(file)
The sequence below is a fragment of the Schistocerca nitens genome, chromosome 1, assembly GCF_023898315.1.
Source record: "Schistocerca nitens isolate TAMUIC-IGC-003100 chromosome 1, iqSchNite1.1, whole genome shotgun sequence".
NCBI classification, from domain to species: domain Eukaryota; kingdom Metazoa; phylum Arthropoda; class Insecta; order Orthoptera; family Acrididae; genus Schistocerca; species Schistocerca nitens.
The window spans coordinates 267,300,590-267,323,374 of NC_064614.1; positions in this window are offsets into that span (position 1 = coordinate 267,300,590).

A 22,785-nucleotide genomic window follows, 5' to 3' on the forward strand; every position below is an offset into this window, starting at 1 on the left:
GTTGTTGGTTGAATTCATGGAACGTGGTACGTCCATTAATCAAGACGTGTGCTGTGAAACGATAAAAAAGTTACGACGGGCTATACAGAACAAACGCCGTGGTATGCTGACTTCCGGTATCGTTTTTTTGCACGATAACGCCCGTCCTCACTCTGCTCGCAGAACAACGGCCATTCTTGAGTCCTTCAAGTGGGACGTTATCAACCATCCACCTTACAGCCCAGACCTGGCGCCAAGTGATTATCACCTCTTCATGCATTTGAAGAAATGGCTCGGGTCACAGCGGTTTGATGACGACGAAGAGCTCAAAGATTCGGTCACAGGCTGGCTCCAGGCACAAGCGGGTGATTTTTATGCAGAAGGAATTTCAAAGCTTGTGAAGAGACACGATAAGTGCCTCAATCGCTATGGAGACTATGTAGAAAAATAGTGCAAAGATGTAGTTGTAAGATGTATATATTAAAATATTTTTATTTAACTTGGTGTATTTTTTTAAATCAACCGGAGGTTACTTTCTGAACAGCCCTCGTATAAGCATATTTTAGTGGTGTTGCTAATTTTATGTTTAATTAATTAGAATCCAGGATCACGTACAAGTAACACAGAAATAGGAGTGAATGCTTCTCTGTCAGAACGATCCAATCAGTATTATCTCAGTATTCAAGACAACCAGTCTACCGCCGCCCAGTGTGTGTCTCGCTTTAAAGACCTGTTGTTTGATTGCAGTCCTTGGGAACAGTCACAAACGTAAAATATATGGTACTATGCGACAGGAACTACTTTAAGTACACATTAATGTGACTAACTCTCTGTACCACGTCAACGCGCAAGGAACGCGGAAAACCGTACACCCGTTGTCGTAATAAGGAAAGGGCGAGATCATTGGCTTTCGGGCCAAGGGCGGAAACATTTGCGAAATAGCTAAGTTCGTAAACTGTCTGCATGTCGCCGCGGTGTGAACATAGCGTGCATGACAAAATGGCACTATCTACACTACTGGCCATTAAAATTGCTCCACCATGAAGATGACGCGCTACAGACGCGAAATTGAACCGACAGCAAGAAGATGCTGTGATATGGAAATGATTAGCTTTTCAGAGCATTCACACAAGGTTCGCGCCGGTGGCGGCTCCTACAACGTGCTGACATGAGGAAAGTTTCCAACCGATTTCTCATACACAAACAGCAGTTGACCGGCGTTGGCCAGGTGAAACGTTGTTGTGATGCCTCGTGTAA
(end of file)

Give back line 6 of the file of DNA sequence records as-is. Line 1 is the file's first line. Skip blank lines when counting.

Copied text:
GTTGTTGGTTGAATTCATGGAACGTGGTACGTCCATTAATCAAGACGTGTGCTGTGAAACGATAAAAAAGTTACGACGGGCTATACAGAACAAACGCCGTGGTATGCTGACTTCCGGTATCGTTTTTTTGCACGATAACGCCCGTCCTCACTCTGCTCGCAGAACAACGGCCATTCTTGAGTCCTTCAAGTGGGACGTTATCAACCATCCACCTTACAGCCCAGACCTGGCGCCAAGTGATTATCACCTCTTCATGCATTTGAAGAAATGGCTCGGGTCACAGCGGTTTGATGACGACGAAGAGCTCAAAGATTCGGTCACAGGCTGGCTCCAGGCACAAGCGGGTGATTTTTATGCAGAAGGAATTTCAAAGCTTGTGAAGAGACACGATAAGTGCCTCAATCGCTATGGAGACTATGTAGAAAAATAGTGCAAAGATGTAGTTGTAAGATGTATATATTAAAATATTTTTATTTAACTTGGTGTATTTTTTTAAATCAACCGGAGGTTACTTTCTGAACAGCCCTCGTATAAGCATATTTTAGTGGTGTTGCTAATTTTATGTTTAATTAATTAGAATCCAGGATCACGTACAAGTAACACAGAAATAGGAGTGAATGCTTCTCTGTCAGAACGATCCAATCAGTATTATCTCAGTATTCAAGACAACCAGTCTACCGCCGCCCAGTGTGTGTCTCGCTTTAAAGACCTGTTGTTTGATTGCAGTCCTTGGGAACAGTCACAAACGTAAAATATATGGTACTATGCGACAGGAACTACTTTAAGTACACATTAATGTGACTAACTCTCTGTACCACGTCAACGCGCAAGGAACGCGGAAAACCGTACACCCGTTGTCGTAATAAGGAAAGGGCGAGATCATTGGCTTTCGGGCCAAGGGCGGAAACATTTGCGAAATAGCTAAGTTCGTAAACTGTCTGCATGTCGCCGCGGTGTGAACATAGCGTGCATGACAAAATGGCACTATCTACACTACTGGCCATTAAAATTGCTCCACCATGAAGATGACGCGCTACAGACGCGAAATTGAACCGACAGCAAGAAGATGCTGTGATATGGAAATGATTAGCTTTTCAGAGCATTCACACAAGGTTCGCGCCGGTGGCGGCTCCTACAACGTGCTGACATGAGGAAAGTTTCCAACCGATTTCTCATACACAAACAGCAGTTGACCGGCGTTGGCCAGGTGAAACGTTGTTGTGATGCCTCGTGTAA